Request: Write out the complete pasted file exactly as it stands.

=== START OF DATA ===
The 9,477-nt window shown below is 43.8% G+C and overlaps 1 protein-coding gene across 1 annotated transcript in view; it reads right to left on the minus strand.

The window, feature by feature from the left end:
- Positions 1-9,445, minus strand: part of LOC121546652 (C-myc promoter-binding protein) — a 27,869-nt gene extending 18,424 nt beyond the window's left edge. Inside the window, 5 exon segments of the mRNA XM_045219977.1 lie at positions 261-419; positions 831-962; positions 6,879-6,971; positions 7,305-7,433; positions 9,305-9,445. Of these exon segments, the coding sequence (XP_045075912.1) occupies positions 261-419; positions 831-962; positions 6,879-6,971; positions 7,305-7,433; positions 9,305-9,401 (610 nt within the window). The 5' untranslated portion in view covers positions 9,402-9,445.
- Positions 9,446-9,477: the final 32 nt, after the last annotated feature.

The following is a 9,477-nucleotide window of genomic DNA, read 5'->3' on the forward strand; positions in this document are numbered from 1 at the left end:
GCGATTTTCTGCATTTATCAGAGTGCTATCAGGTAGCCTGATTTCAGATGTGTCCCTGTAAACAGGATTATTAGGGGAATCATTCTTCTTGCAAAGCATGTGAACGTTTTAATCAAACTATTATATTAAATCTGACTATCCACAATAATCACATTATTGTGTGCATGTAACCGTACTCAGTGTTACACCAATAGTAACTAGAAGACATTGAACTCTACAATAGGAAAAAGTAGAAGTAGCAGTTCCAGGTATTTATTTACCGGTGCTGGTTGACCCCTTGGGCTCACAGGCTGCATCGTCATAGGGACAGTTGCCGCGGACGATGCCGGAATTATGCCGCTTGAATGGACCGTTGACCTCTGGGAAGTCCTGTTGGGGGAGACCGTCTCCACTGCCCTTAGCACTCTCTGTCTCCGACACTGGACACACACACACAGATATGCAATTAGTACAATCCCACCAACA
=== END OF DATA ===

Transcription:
The 9,477-nt window shown below is 43.8% G+C and overlaps 1 protein-coding gene across 1 annotated transcript in view; it reads right to left on the minus strand.

The window, feature by feature from the left end:
- Positions 1-9,445, minus strand: part of LOC121546652 (C-myc promoter-binding protein) — a 27,869-nt gene extending 18,424 nt beyond the window's left edge. Inside the window, 5 exon segments of the mRNA XM_045219977.1 lie at positions 261-419; positions 831-962; positions 6,879-6,971; positions 7,305-7,433; positions 9,305-9,445. Of these exon segments, the coding sequence (XP_045075912.1) occupies positions 261-419; positions 831-962; positions 6,879-6,971; positions 7,305-7,433; positions 9,305-9,401 (610 nt within the window). The 5' untranslated portion in view covers positions 9,402-9,445.
- Positions 9,446-9,477: the final 32 nt, after the last annotated feature.

The following is a 9,477-nucleotide window of genomic DNA, read 5'->3' on the forward strand; positions in this document are numbered from 1 at the left end:
GCGATTTTCTGCATTTATCAGAGTGCTATCAGGTAGCCTGATTTCAGATGTGTCCCTGTAAACAGGATTATTAGGGGAATCATTCTTCTTGCAAAGCATGTGAACGTTTTAATCAAACTATTATATTAAATCTGACTATCCACAATAATCACATTATTGTGTGCATGTAACCGTACTCAGTGTTACACCAATAGTAACTAGAAGACATTGAACTCTACAATAGGAAAAAGTAGAAGTAGCAGTTCCAGGTATTTATTTACCGGTGCTGGTTGACCCCTTGGGCTCACAGGCTGCATCGTCATAGGGACAGTTGCCGCGGACGATGCCGGAATTATGCCGCTTGAATGGACCGTTGACCTCTGGGAAGTCCTGTTGGGGGAGACCGTCTCCACTGCCCTTAGCACTCTCTGTCTCCGACACTGGACACACACACACAGATATGCAATTAGTACAATCCCACCAACA